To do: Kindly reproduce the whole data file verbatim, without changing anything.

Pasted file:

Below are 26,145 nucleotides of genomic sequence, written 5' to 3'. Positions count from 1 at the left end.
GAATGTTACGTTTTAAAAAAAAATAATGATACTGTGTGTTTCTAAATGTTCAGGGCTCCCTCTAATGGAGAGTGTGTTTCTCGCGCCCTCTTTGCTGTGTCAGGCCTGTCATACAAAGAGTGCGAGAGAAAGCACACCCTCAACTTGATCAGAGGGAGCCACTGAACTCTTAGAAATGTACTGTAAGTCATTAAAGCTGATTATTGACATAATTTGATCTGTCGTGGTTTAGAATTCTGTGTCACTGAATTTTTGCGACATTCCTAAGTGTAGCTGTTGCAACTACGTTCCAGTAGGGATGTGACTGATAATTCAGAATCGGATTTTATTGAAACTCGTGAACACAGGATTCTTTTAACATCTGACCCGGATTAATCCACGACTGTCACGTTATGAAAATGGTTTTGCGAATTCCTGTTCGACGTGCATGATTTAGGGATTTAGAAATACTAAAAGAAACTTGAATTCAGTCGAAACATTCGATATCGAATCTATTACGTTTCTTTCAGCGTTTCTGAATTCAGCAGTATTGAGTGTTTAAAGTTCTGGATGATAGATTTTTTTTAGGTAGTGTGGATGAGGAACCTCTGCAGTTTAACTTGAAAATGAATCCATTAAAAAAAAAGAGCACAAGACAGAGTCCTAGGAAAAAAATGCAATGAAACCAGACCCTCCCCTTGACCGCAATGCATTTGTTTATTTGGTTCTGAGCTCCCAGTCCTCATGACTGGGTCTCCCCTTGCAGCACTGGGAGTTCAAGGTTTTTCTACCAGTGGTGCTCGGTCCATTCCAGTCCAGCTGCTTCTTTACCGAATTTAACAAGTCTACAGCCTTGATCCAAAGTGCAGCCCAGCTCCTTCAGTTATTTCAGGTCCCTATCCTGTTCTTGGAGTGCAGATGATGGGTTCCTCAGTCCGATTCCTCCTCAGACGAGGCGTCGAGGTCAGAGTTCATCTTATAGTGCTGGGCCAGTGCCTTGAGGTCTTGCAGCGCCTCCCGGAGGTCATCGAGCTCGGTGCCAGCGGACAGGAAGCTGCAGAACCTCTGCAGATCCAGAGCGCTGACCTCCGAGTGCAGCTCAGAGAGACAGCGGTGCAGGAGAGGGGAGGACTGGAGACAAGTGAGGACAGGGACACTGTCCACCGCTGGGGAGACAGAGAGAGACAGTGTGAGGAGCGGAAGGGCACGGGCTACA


Below are 26,145 nucleotides of genomic sequence, written 5' to 3'. Positions count from 1 at the left end.
GAATGTTACGTTTTAAAAAAAAATAATGATACTGTGTGTTTCTAAATGTTCAGGGCTCCCTCTAATGGAGAGTGTGTTTCTCGCGCCCTCTTTGCTGTGTCAGGCCTGTCATACAAAGAGTGCGAGAGAAAGCACACCCTCAACTTGATCAGAGGGAGCCACTGAACTCTTAGAAATGTACTGTAAGTCATTAAAGCTGATTATTGACATAATTTGATCTGTCGTGGTTTAGAATTCTGTGTCACTGAATTTTTGCGACATTCCTAAGTGTAGCTGTTGCAACTACGTTCCAGTAGGGATGTGACTGATAATTCAGAATCGGATTTTATTGAAACTCGTGAACACAGGATTCTTTTAACATCTGACCCGGATTAATCCACGACTGTCACGTTATGAAAATGGTTTTGCGAATTCCTGTTCGACGTGCATGATTTAGGGATTTAGAAATACTAAAAGAAACTTGAATTCAGTCGAAACATTCGATATCGAATCTATTACGTTTCTTTCAGCGTTTCTGAATTCAGCAGTATTGAGTGTTTAAAGTTCTGGATGATAGATTTTTTTTAGGTAGTGTGGATGAGGAACCTCTGCAGTTTAACTTGAAAATGAATCCATTAAAAAAAAAGAGCACAAGACAGAGTCCTAGGAAAAAAATGCAATGAAACCAGACCCTCCCCTTGACCGCAATGCATTTGTTTATTTGGTTCTGAGCTCCCAGTCCTCATGACTGGGTCTCCCCTTGCAGCACTGGGAGTTCAAGGTTTTTCTACCAGTGGTGCTCGGTCCATTCCAGTCCAGCTGCTTCTTTACCGAATTTAACAAGTCTACAGCCTTGATCCAAAGTGCAGCCCAGCTCCTTCAGTTATTTCAGGTCCCTATCCTGTTCTTGGAGTGCAGATGATGGGTTCCTCAGTCCGATTCCTCCTCAGACGAGGCGTCGAGGTCAGAGTTCATCTTATAGTGCTGGGCCAGTGCCTTGAGGTCTTGCAGCGCCTCCCGGAGGTCATCGAGCTCGGTGCCAGCGGACAGGAAGCTGCAGAACCTCTGCAGATCCAGAGCGCTGACCTCCGAGTGCAGCTCAGAGAGACAGCGGTGCAGGAGAGGGGAGGACTGGAGACAAGTGAGGACAGGGACACTGTCCACCGCTGGGGAGACAGAGAGAGACAGTGTGAGGAGCGGAAGGGCACGGGCTACA